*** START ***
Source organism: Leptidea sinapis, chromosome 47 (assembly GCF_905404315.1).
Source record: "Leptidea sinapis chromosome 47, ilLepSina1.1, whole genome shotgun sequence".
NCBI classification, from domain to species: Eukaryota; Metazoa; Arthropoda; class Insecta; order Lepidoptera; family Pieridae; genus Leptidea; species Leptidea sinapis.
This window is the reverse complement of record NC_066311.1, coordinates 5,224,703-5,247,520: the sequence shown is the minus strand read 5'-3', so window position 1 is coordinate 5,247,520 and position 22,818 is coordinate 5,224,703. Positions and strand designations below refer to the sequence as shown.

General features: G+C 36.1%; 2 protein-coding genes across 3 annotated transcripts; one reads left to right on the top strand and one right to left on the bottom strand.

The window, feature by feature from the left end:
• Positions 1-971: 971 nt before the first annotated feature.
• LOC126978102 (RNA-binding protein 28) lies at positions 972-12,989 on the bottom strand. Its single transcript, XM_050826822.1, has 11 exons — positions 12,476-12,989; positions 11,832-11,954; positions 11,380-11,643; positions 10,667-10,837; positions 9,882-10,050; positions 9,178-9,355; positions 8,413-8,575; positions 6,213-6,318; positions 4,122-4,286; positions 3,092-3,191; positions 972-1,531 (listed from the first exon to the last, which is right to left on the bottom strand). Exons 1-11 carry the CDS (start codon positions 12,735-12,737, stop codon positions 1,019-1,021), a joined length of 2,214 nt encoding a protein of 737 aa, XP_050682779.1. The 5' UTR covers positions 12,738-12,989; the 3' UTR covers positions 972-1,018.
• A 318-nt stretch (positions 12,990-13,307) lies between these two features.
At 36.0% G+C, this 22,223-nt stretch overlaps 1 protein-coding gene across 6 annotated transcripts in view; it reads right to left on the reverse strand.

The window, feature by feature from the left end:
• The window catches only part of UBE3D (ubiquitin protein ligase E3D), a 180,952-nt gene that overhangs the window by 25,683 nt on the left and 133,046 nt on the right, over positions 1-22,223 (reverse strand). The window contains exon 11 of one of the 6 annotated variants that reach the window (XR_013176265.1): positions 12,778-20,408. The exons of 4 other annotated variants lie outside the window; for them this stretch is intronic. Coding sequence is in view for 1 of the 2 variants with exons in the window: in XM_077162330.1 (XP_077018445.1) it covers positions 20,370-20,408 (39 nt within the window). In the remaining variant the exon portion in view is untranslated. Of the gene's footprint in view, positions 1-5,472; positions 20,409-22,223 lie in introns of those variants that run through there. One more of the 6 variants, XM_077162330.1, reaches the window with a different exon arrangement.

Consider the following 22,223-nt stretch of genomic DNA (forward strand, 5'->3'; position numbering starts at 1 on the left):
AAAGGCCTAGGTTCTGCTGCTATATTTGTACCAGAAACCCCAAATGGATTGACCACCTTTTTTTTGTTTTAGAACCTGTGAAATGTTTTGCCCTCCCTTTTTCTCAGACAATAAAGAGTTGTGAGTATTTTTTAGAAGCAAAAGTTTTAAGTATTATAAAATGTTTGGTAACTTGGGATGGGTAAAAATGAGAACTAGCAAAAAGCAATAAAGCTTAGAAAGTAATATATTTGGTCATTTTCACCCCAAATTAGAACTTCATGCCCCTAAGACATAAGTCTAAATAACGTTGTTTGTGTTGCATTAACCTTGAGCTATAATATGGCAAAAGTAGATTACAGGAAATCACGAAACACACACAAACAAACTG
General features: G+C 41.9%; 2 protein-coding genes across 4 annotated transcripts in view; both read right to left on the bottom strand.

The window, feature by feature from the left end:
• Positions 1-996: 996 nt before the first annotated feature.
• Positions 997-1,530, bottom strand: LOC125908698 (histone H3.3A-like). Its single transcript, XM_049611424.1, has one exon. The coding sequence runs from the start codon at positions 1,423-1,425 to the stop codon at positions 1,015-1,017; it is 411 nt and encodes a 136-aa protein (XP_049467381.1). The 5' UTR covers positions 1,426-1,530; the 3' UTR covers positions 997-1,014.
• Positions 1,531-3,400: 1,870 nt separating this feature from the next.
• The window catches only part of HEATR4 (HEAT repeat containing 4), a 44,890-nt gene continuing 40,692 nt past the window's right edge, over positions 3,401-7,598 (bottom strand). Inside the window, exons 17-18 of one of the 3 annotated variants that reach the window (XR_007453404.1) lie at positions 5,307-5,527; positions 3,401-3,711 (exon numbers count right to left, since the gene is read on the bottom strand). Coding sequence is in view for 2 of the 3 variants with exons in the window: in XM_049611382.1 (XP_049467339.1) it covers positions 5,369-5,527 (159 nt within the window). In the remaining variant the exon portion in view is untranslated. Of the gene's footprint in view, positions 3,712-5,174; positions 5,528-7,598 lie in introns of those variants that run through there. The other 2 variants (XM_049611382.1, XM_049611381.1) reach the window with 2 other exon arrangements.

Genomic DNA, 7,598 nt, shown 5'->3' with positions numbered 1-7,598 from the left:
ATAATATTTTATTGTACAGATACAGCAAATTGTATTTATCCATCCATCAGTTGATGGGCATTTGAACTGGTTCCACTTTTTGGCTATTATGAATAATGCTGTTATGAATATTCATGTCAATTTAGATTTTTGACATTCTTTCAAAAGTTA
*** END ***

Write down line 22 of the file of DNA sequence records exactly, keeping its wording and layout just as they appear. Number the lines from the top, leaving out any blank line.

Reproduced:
ATAATATTTTATTGTACAGATACAGCAAATTGTATTTATCCATCCATCAGTTGATGGGCATTTGAACTGGTTCCACTTTTTGGCTATTATGAATAATGCTGTTATGAATATTCATGTCAATTTAGATTTTTGACATTCTTTCAAAAGTTA